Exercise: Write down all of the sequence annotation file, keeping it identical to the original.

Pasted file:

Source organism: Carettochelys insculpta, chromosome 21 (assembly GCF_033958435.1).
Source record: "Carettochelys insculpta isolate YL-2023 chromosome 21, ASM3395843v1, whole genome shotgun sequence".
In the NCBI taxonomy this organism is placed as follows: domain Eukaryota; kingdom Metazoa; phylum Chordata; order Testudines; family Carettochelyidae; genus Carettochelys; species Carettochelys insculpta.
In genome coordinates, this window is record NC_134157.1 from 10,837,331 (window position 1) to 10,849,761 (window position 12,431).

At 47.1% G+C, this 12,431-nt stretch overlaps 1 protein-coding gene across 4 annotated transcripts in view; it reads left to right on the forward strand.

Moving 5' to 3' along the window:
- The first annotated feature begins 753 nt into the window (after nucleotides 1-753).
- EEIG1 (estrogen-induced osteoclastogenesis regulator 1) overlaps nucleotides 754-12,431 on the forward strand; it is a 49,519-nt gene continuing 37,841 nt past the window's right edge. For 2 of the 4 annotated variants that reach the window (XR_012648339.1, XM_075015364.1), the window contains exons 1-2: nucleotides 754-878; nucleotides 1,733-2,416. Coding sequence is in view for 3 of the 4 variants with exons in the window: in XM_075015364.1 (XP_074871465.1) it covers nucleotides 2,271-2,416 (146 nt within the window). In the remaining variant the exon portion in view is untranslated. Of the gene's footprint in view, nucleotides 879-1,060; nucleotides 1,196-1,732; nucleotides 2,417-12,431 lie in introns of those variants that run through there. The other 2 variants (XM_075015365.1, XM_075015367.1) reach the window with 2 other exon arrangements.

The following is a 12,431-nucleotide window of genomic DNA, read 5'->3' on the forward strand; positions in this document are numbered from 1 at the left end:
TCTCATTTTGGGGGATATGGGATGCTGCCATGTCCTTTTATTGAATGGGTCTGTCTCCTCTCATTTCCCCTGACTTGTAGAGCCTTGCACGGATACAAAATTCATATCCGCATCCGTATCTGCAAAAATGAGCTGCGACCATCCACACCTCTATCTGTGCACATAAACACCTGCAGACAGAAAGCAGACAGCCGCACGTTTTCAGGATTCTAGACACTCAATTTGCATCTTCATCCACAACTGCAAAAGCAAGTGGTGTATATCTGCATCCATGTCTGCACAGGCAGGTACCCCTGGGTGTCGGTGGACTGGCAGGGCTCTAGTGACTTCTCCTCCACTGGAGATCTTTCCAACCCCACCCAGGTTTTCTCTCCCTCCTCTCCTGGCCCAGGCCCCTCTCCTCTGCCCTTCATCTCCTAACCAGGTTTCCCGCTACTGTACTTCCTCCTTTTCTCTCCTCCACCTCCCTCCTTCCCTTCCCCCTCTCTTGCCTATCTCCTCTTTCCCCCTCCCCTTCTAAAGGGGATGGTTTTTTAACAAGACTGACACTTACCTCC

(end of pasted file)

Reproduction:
Source organism: Carettochelys insculpta, chromosome 21 (assembly GCF_033958435.1).
Source record: "Carettochelys insculpta isolate YL-2023 chromosome 21, ASM3395843v1, whole genome shotgun sequence".
In the NCBI taxonomy this organism is placed as follows: domain Eukaryota; kingdom Metazoa; phylum Chordata; order Testudines; family Carettochelyidae; genus Carettochelys; species Carettochelys insculpta.
In genome coordinates, this window is record NC_134157.1 from 10,837,331 (window position 1) to 10,849,761 (window position 12,431).

At 47.1% G+C, this 12,431-nt stretch overlaps 1 protein-coding gene across 4 annotated transcripts in view; it reads left to right on the forward strand.

Moving 5' to 3' along the window:
- The first annotated feature begins 753 nt into the window (after nucleotides 1-753).
- EEIG1 (estrogen-induced osteoclastogenesis regulator 1) overlaps nucleotides 754-12,431 on the forward strand; it is a 49,519-nt gene continuing 37,841 nt past the window's right edge. For 2 of the 4 annotated variants that reach the window (XR_012648339.1, XM_075015364.1), the window contains exons 1-2: nucleotides 754-878; nucleotides 1,733-2,416. Coding sequence is in view for 3 of the 4 variants with exons in the window: in XM_075015364.1 (XP_074871465.1) it covers nucleotides 2,271-2,416 (146 nt within the window). In the remaining variant the exon portion in view is untranslated. Of the gene's footprint in view, nucleotides 879-1,060; nucleotides 1,196-1,732; nucleotides 2,417-12,431 lie in introns of those variants that run through there. The other 2 variants (XM_075015365.1, XM_075015367.1) reach the window with 2 other exon arrangements.

The following is a 12,431-nucleotide window of genomic DNA, read 5'->3' on the forward strand; positions in this document are numbered from 1 at the left end:
TCTCATTTTGGGGGATATGGGATGCTGCCATGTCCTTTTATTGAATGGGTCTGTCTCCTCTCATTTCCCCTGACTTGTAGAGCCTTGCACGGATACAAAATTCATATCCGCATCCGTATCTGCAAAAATGAGCTGCGACCATCCACACCTCTATCTGTGCACATAAACACCTGCAGACAGAAAGCAGACAGCCGCACGTTTTCAGGATTCTAGACACTCAATTTGCATCTTCATCCACAACTGCAAAAGCAAGTGGTGTATATCTGCATCCATGTCTGCACAGGCAGGTACCCCTGGGTGTCGGTGGACTGGCAGGGCTCTAGTGACTTCTCCTCCACTGGAGATCTTTCCAACCCCACCCAGGTTTTCTCTCCCTCCTCTCCTGGCCCAGGCCCCTCTCCTCTGCCCTTCATCTCCTAACCAGGTTTCCCGCTACTGTACTTCCTCCTTTTCTCTCCTCCACCTCCCTCCTTCCCTTCCCCCTCTCTTGCCTATCTCCTCTTTCCCCCTCCCCTTCTAAAGGGGATGGTTTTTTAACAAGACTGACACTTACCTCC